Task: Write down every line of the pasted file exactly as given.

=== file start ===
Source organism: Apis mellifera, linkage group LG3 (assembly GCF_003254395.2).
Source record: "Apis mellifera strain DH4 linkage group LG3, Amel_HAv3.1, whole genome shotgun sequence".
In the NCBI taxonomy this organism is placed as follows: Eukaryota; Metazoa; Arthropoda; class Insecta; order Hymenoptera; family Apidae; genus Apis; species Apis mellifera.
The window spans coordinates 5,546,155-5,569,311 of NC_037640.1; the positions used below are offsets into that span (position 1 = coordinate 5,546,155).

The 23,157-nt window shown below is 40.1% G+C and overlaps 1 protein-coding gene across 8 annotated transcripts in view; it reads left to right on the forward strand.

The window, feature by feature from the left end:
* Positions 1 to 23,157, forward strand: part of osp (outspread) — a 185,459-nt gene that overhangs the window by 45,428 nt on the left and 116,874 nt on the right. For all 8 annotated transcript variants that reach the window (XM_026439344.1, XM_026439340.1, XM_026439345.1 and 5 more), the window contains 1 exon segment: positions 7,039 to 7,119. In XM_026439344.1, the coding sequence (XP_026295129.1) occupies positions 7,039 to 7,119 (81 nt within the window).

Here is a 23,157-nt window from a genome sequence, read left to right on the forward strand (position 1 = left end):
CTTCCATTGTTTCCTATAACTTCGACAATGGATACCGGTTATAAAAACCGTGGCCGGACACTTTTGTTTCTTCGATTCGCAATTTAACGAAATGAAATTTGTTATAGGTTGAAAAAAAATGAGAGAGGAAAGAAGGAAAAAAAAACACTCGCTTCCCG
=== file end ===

Source organism: Apis mellifera, linkage group LG3 (assembly GCF_003254395.2).
Source record: "Apis mellifera strain DH4 linkage group LG3, Amel_HAv3.1, whole genome shotgun sequence".
In the NCBI taxonomy this organism is placed as follows: Eukaryota; Metazoa; Arthropoda; class Insecta; order Hymenoptera; family Apidae; genus Apis; species Apis mellifera.
The window spans coordinates 5,546,155-5,569,311 of NC_037640.1; the positions used below are offsets into that span (position 1 = coordinate 5,546,155).

The 23,157-nt window shown below is 40.1% G+C and overlaps 1 protein-coding gene across 8 annotated transcripts in view; it reads left to right on the forward strand.

The window, feature by feature from the left end:
* Positions 1 to 23,157, forward strand: part of osp (outspread) — a 185,459-nt gene that overhangs the window by 45,428 nt on the left and 116,874 nt on the right. For all 8 annotated transcript variants that reach the window (XM_026439344.1, XM_026439340.1, XM_026439345.1 and 5 more), the window contains 1 exon segment: positions 7,039 to 7,119. In XM_026439344.1, the coding sequence (XP_026295129.1) occupies positions 7,039 to 7,119 (81 nt within the window).

Here is a 23,157-nt window from a genome sequence, read left to right on the forward strand (position 1 = left end):
CTTCCATTGTTTCCTATAACTTCGACAATGGATACCGGTTATAAAAACCGTGGCCGGACACTTTTGTTTCTTCGATTCGCAATTTAACGAAATGAAATTTGTTATAGGTTGAAAAAAAATGAGAGAGGAAAGAAGGAAAAAAAAACACTCGCTTCCCG